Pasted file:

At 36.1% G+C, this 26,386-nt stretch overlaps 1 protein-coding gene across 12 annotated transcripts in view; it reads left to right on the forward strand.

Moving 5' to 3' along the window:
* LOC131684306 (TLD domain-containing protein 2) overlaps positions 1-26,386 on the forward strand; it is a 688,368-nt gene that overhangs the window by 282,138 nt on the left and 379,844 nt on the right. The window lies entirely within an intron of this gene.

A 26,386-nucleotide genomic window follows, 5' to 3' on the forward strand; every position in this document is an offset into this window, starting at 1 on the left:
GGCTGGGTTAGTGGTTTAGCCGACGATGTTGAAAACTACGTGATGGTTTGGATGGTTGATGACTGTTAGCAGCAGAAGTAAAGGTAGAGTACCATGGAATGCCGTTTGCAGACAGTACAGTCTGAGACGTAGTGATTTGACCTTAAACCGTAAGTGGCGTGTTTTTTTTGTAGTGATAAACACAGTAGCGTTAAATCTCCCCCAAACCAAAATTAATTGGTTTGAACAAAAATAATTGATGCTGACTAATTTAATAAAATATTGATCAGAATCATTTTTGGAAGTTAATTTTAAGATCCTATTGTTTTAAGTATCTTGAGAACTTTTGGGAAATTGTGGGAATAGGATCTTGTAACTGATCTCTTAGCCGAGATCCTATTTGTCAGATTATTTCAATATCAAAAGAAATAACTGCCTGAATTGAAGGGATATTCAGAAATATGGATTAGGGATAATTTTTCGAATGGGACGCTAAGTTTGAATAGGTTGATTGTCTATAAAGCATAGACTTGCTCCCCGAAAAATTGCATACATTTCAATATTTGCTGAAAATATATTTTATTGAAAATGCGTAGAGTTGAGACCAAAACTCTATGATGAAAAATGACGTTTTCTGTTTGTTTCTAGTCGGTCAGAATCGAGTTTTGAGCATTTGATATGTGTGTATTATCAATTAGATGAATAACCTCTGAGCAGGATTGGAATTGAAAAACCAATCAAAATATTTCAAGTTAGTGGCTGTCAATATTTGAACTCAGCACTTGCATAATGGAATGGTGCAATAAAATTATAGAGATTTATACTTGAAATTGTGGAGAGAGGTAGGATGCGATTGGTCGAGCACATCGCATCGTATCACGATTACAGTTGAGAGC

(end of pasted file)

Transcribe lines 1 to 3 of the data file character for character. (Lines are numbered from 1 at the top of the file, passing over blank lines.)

At 36.1% G+C, this 26,386-nt stretch overlaps 1 protein-coding gene across 12 annotated transcripts in view; it reads left to right on the forward strand.

Moving 5' to 3' along the window:
* LOC131684306 (TLD domain-containing protein 2) overlaps positions 1-26,386 on the forward strand; it is a 688,368-nt gene that overhangs the window by 282,138 nt on the left and 379,844 nt on the right. The window lies entirely within an intron of this gene.